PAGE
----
Why the Fed’s Rate Hike Sent Gold Stocks Upward2 min read


Today was the day the Fed followed through, on time I might mention, on its promise of raising rates – also indicating two more hikes are likely this year. Aside from the so-called stronger job market in America, Janet Yellen cited the uptick in inflation nearing the Fed’s target as a reason for the hike while projecting more will come. Although today’s quarter point increase is small, it’s symbolic of a Fed that intends to rebuild its reputation as it wants to maintain influence over the market with its words (dubbed internally as the Fed’s communication strategy – a Bernanke creation). After last week’s strong job numbers, to not raise rates would make the Fed look weak on action and big on talk. It was necessary for the preservation of the institution. However, to many people’s surprise, the Fed’s rate hike announcement sent gold stocks ripping higher.

Two key takeaways from the Fed’s action today: there was no clear timeline given on when the Fed intends to lighten its balance sheet (unwind asset purchases). Secondly, and most important for gold investors like many of us who either hold the physical metal, gold stocks and ETFs, was the fact that the precious metal rallied hard on the back of the rate hike today, contradictory to conventional wisdom. Gold rallied nearly 2%…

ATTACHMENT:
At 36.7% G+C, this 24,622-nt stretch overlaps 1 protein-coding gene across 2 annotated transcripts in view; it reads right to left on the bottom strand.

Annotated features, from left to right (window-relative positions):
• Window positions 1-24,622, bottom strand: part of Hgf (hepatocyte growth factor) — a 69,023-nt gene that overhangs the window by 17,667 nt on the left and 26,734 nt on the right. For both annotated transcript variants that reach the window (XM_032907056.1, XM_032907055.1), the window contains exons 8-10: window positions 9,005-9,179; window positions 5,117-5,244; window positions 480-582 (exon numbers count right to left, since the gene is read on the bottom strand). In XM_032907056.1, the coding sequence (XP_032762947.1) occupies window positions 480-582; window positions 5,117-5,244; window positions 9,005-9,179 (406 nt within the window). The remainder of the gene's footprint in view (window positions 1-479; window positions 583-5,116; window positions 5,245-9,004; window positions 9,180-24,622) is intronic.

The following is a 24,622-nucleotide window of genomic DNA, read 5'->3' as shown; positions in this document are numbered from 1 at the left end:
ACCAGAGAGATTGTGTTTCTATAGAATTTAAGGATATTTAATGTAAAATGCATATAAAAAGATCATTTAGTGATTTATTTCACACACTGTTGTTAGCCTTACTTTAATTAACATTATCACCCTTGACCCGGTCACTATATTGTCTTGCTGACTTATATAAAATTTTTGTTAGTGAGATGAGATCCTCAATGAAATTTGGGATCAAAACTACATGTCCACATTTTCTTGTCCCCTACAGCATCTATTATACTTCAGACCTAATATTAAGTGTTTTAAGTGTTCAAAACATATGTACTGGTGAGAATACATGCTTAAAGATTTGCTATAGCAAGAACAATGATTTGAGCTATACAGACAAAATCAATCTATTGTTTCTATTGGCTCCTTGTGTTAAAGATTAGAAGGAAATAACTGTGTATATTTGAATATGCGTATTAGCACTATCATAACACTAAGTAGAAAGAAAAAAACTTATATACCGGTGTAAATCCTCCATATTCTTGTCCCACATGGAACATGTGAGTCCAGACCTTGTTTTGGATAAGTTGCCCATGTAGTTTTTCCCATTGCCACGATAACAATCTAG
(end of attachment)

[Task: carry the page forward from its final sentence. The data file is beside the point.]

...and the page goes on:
Why Did Gold Stocks Increase After a Rate Hike?

Gold rallied after the Fed announcement today because this rate hike was baked in and, as mentioned, the Fed has no strategy or timeline to unwind its balance sheet. The market knows rates can be changed on a whim, to the upside or down, but assets owned by the Fed are much harder to change. Yellen & Co. need buyers to sell, and, as it stands, there appear to be few, if any. This calls into question the quality of assets purchased by the Fed. What that indicates to the market is that if the economy needs to go through a deflationary cycle (which it does because of the historically high level of corporate, household and sovereign debt), the Fed will be there to stop it, or at least mitigate it, by buying the crap. This is obviously bullish for gold and other inflation-related trades.

The Fed’s asset purchase backstop (their SHTF plan) won’t be enough on its own to send precious metals significantly higher, but it gives buyers confidence that there is a floor in gold for the foreseeable future around these levels ($1,175-$1,200). Perceived risk in gold dropped dramatically today, ironically after a rate hike of all things,  and I wouldn’t be surprised if it creates a bullish environment for gold stocks throughout the spring.

Aaron Hoddinott

Aaron